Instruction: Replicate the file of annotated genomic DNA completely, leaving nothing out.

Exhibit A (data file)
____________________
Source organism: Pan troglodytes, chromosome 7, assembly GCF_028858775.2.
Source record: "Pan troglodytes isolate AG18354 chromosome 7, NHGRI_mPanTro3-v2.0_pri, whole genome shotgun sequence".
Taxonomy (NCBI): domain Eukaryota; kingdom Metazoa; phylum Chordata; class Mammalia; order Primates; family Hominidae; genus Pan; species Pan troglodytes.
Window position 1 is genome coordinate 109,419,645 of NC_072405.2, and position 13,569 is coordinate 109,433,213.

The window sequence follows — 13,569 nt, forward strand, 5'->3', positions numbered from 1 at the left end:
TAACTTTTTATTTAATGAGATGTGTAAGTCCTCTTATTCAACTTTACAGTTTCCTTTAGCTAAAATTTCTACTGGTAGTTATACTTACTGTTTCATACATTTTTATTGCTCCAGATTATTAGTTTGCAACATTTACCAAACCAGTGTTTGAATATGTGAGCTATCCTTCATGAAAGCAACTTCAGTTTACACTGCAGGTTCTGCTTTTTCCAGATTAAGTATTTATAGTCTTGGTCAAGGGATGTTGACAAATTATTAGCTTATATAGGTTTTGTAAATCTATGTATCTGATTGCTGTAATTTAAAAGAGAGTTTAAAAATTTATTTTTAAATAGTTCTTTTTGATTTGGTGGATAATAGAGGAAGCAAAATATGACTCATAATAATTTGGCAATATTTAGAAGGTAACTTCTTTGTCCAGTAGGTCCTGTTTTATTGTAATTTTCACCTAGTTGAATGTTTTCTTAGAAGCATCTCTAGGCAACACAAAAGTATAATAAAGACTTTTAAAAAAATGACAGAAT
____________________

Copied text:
Source organism: Pan troglodytes, chromosome 7, assembly GCF_028858775.2.
Source record: "Pan troglodytes isolate AG18354 chromosome 7, NHGRI_mPanTro3-v2.0_pri, whole genome shotgun sequence".
Taxonomy (NCBI): domain Eukaryota; kingdom Metazoa; phylum Chordata; class Mammalia; order Primates; family Hominidae; genus Pan; species Pan troglodytes.
Window position 1 is genome coordinate 109,419,645 of NC_072405.2, and position 13,569 is coordinate 109,433,213.

The window sequence follows — 13,569 nt, forward strand, 5'->3', positions numbered from 1 at the left end:
TAACTTTTTATTTAATGAGATGTGTAAGTCCTCTTATTCAACTTTACAGTTTCCTTTAGCTAAAATTTCTACTGGTAGTTATACTTACTGTTTCATACATTTTTATTGCTCCAGATTATTAGTTTGCAACATTTACCAAACCAGTGTTTGAATATGTGAGCTATCCTTCATGAAAGCAACTTCAGTTTACACTGCAGGTTCTGCTTTTTCCAGATTAAGTATTTATAGTCTTGGTCAAGGGATGTTGACAAATTATTAGCTTATATAGGTTTTGTAAATCTATGTATCTGATTGCTGTAATTTAAAAGAGAGTTTAAAAATTTATTTTTAAATAGTTCTTTTTGATTTGGTGGATAATAGAGGAAGCAAAATATGACTCATAATAATTTGGCAATATTTAGAAGGTAACTTCTTTGTCCAGTAGGTCCTGTTTTATTGTAATTTTCACCTAGTTGAATGTTTTCTTAGAAGCATCTCTAGGCAACACAAAAGTATAATAAAGACTTTTAAAAAAATGACAGAAT